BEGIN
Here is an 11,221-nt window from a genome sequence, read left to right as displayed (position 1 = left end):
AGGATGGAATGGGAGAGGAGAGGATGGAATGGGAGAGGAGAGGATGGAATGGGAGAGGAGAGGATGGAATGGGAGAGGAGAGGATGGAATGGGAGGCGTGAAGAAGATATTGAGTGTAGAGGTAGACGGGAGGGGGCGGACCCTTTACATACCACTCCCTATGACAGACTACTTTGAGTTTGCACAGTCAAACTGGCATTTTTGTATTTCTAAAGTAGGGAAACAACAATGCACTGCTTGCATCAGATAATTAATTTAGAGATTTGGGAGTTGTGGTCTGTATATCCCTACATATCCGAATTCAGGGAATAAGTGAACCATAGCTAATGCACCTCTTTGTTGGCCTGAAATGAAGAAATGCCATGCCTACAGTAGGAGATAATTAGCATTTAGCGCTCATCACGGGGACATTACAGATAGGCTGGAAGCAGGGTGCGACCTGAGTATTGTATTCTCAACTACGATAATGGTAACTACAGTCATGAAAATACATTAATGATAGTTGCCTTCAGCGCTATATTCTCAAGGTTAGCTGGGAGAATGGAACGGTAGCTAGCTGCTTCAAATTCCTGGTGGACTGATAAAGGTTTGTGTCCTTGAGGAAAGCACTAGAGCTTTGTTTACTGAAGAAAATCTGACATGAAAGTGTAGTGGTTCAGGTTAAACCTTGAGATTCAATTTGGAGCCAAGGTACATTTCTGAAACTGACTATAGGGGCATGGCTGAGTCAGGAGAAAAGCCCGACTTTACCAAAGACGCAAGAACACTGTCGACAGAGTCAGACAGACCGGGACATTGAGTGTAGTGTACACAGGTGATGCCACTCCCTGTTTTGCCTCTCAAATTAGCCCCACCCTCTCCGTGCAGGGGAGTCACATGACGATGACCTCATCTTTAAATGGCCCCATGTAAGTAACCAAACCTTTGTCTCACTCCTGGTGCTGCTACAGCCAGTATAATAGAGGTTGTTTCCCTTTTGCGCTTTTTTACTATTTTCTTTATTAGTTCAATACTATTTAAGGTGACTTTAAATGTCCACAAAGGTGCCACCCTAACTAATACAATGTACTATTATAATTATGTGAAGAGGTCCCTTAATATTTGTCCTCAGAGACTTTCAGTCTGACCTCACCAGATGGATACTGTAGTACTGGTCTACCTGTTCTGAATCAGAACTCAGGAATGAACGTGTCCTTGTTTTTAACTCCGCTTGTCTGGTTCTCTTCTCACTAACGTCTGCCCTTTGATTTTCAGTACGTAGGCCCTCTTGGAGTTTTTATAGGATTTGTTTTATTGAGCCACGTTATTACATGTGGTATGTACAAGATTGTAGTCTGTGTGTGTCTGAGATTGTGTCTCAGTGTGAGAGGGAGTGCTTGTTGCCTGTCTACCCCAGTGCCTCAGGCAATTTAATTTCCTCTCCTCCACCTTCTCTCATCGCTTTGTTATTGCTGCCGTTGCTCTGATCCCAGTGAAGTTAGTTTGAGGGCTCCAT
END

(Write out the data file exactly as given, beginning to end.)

Here is an 11,221-nt window from a genome sequence, read left to right as displayed (position 1 = left end):
AGGATGGAATGGGAGAGGAGAGGATGGAATGGGAGAGGAGAGGATGGAATGGGAGAGGAGAGGATGGAATGGGAGAGGAGAGGATGGAATGGGAGGCGTGAAGAAGATATTGAGTGTAGAGGTAGACGGGAGGGGGCGGACCCTTTACATACCACTCCCTATGACAGACTACTTTGAGTTTGCACAGTCAAACTGGCATTTTTGTATTTCTAAAGTAGGGAAACAACAATGCACTGCTTGCATCAGATAATTAATTTAGAGATTTGGGAGTTGTGGTCTGTATATCCCTACATATCCGAATTCAGGGAATAAGTGAACCATAGCTAATGCACCTCTTTGTTGGCCTGAAATGAAGAAATGCCATGCCTACAGTAGGAGATAATTAGCATTTAGCGCTCATCACGGGGACATTACAGATAGGCTGGAAGCAGGGTGCGACCTGAGTATTGTATTCTCAACTACGATAATGGTAACTACAGTCATGAAAATACATTAATGATAGTTGCCTTCAGCGCTATATTCTCAAGGTTAGCTGGGAGAATGGAACGGTAGCTAGCTGCTTCAAATTCCTGGTGGACTGATAAAGGTTTGTGTCCTTGAGGAAAGCACTAGAGCTTTGTTTACTGAAGAAAATCTGACATGAAAGTGTAGTGGTTCAGGTTAAACCTTGAGATTCAATTTGGAGCCAAGGTACATTTCTGAAACTGACTATAGGGGCATGGCTGAGTCAGGAGAAAAGCCCGACTTTACCAAAGACGCAAGAACACTGTCGACAGAGTCAGACAGACCGGGACATTGAGTGTAGTGTACACAGGTGATGCCACTCCCTGTTTTGCCTCTCAAATTAGCCCCACCCTCTCCGTGCAGGGGAGTCACATGACGATGACCTCATCTTTAAATGGCCCCATGTAAGTAACCAAACCTTTGTCTCACTCCTGGTGCTGCTACAGCCAGTATAATAGAGGTTGTTTCCCTTTTGCGCTTTTTTACTATTTTCTTTATTAGTTCAATACTATTTAAGGTGACTTTAAATGTCCACAAAGGTGCCACCCTAACTAATACAATGTACTATTATAATTATGTGAAGAGGTCCCTTAATATTTGTCCTCAGAGACTTTCAGTCTGACCTCACCAGATGGATACTGTAGTACTGGTCTACCTGTTCTGAATCAGAACTCAGGAATGAACGTGTCCTTGTTTTTAACTCCGCTTGTCTGGTTCTCTTCTCACTAACGTCTGCCCTTTGATTTTCAGTACGTAGGCCCTCTTGGAGTTTTTATAGGATTTGTTTTATTGAGCCACGTTATTACATGTGGTATGTACAAGATTGTAGTCTGTGTGTGTCTGAGATTGTGTCTCAGTGTGAGAGGGAGTGCTTGTTGCCTGTCTACCCCAGTGCCTCAGGCAATTTAATTTCCTCTCCTCCACCTTCTCTCATCGCTTTGTTATTGCTGCCGTTGCTCTGATCCCAGTGAAGTTAGTTTGAGGGCTCCAT